In May, amidst the ongoing Bud Light/transgender influencer Dylan Mulvaney culture war drama, Troy Aikman wanted to make it clear that his Eight Elite Light Beer company had “no agenda” and would offer “no distractions.”
“Everybody’s talking about beer companies these days, but nobody’s talking about beer,” Aikman said in an ad on his Twitter page. “I started EIGHT with the goal of creating a company dedicated to making really great light beer. No agenda. No distractions. Just great ******* beer.”
While being extremely careful not to mention Anheuser-Busch or Bud Light by name, the ESPN broadcaster would go on to say his beer brand is “certainly not” trying to be political or “part of any debate.”
On Monday, however, Aikman released another video, this time tapping into the notion that many other beer brands that claim to be American are actually not, unlike his company.
AUTHENTICITY MATTERS: This July 4th, join me in celebrating with a true American beer??? pic.twitter.com/OxijfwvEjD
— Troy Aikman (@TroyAikman) June 26, 2023
“At Eight, we believe in truth and authenticity. Our company is proudly based right here in Texas and all of our beer is brewed right here in the good ‘ol USA. So, I’ve gotta call it like it is. There are a lot of beer brands out there that are trying to cash in on this holiday by slapping an American flag on their package. Regardless of whether or not they are truly American.
“So this July 4th, drink American – whether it’s Eight beer or any other American owned beer brand. And on behalf of all of us out here, we appreciate your support. Cheers.”
Aikman remains extremely careful not to mention other beer brands and companies by name, but it doesn’t take too much to suss out that he’s alluding to companies like St. Louis-based Anheuser-Busch, which is owned by Belgian multinational company Anheuser-Busch InBev.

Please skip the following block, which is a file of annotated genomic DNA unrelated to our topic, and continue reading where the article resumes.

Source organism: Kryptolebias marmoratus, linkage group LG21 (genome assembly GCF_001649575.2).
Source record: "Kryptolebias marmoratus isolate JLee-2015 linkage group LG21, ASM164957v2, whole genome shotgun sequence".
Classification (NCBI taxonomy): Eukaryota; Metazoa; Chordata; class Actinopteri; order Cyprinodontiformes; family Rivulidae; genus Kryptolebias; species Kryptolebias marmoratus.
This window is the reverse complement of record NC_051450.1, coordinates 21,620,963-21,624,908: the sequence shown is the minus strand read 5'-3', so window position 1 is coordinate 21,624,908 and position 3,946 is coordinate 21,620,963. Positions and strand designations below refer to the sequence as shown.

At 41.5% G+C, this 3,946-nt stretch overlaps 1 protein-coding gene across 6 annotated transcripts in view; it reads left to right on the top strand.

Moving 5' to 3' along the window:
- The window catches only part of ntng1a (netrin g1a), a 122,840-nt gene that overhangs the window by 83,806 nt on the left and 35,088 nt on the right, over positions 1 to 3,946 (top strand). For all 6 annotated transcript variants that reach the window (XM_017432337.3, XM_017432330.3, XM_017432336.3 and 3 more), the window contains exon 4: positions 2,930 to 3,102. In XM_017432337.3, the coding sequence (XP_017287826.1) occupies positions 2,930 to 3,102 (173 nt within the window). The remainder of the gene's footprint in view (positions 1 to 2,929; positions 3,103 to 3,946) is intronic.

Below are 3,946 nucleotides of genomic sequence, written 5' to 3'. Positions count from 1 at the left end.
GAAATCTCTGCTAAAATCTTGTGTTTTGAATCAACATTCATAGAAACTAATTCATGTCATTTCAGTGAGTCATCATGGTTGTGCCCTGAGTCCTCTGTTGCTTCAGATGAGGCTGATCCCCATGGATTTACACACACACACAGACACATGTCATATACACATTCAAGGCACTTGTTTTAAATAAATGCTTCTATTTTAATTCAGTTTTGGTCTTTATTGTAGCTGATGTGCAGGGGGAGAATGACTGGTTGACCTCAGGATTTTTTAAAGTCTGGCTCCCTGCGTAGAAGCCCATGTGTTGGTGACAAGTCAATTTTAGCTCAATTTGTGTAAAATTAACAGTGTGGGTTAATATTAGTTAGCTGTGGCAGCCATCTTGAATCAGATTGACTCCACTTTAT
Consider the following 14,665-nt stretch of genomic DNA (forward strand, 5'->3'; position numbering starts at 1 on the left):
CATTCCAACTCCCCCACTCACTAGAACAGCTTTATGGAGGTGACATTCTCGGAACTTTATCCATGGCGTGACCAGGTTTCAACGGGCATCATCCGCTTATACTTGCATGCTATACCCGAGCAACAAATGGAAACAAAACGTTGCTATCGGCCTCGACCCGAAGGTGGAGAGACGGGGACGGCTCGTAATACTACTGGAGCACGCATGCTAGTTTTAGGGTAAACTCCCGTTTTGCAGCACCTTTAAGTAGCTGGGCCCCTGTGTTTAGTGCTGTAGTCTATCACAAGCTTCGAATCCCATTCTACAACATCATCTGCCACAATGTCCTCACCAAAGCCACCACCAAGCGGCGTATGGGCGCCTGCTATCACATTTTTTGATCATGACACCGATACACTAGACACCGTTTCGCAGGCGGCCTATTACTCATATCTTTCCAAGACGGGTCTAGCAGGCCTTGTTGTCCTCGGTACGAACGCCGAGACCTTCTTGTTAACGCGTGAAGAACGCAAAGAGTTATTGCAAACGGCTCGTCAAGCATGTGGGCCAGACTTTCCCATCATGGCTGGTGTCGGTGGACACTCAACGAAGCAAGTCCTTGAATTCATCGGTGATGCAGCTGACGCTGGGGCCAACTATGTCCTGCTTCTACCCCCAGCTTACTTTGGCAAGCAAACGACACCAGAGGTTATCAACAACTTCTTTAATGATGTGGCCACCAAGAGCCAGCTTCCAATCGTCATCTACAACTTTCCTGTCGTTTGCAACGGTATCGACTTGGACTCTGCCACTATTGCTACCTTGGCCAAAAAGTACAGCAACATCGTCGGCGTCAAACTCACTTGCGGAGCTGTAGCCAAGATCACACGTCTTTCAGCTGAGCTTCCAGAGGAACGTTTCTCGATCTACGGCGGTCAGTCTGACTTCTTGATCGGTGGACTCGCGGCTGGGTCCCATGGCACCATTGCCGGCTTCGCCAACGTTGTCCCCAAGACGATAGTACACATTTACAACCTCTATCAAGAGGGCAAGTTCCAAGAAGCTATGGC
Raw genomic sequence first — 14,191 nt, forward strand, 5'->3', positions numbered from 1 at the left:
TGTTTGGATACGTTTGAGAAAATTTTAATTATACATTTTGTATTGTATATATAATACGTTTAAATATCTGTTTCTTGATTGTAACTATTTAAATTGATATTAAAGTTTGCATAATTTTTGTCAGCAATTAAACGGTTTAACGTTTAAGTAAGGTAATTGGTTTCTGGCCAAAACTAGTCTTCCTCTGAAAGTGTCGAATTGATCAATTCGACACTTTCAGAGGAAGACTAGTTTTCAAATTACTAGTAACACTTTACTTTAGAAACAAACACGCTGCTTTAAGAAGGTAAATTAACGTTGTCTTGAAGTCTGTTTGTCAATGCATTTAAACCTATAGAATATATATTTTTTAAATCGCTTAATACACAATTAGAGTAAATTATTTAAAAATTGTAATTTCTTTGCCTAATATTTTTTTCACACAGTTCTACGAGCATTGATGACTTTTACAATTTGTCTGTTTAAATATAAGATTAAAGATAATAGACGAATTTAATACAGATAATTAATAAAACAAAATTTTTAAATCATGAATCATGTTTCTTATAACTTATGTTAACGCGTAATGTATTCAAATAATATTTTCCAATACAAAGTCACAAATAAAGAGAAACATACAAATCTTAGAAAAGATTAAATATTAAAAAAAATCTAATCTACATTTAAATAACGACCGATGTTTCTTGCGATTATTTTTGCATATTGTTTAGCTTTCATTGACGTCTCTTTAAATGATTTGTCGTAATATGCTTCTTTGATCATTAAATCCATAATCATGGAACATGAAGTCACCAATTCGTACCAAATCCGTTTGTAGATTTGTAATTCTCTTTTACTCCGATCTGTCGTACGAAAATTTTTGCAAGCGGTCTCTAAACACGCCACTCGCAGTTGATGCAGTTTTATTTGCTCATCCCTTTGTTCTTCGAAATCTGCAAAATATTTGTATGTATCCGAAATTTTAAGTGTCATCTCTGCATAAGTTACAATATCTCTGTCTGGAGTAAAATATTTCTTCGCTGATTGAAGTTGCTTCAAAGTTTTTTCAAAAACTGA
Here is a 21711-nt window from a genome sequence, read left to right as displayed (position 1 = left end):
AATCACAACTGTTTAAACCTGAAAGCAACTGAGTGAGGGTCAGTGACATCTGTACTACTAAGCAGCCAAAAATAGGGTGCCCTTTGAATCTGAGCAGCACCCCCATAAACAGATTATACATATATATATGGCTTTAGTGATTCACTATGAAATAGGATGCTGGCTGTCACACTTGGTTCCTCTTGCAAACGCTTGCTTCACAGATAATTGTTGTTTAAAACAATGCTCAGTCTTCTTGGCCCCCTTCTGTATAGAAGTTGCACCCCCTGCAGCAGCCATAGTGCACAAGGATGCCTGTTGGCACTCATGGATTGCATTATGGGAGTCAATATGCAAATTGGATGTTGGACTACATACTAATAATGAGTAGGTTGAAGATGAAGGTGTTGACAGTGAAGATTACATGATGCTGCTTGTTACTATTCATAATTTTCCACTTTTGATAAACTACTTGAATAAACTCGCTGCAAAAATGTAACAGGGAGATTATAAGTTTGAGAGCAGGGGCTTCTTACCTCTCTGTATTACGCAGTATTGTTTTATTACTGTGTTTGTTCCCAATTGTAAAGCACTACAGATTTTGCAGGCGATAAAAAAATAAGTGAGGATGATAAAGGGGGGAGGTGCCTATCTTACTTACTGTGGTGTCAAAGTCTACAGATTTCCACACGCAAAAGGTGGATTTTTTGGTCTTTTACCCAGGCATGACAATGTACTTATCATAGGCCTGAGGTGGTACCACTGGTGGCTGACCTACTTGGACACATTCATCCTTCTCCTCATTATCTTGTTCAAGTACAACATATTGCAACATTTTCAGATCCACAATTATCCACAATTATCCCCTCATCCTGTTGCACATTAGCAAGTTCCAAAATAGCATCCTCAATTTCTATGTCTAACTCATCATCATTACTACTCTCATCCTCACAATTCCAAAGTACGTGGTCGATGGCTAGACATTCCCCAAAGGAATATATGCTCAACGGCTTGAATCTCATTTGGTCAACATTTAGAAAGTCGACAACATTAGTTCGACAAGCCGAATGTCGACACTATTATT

The NFL analyst, who signed a massive deal to move from Fox to ESPN last year, is very clearly playing the culture war game in promoting his beer brand this way. Semantically, he can claim to be non-political all he wants, but taking veiled shots at Bud Light and Anheuser-Busch over their massively overblown transgender influencer deal and not being American enough certainly sends a pretty clear message.
Aikman’s strategy might not be surprising on its face, but given how high-profile he is as an employee of ESPN, it creates an interesting possibility for conflicts of interest. Aikman calls Monday Night Football for ESPN, a broadcast that is heavily advertised by beer companies like, you guessed it, Anheuser-Busch. It’s unlikely that Aikman’s beer company will itself cause any conflicts, but it could get awkward, especially if he continues to take veiled shots at the same companies that ESPN, who has the rights to the Super Bowl in 2026, is charging millions of dollars for commercials and sponsorships.
As noted in our reporting about Aikman’s rocky relationship with some MNF staffers, the former Dallas Cowboys quarterback has a reputation for doing what he wants. ESPN seems to have a vested interest to keep him happy, so it’s unlikely anyone is going to tell him to stop what he’s doing on the beer side anytime soon. But it’s certainly a situation to monitor, especially if Aikman sees financial results from the strategy and wades deeper into culture war territory.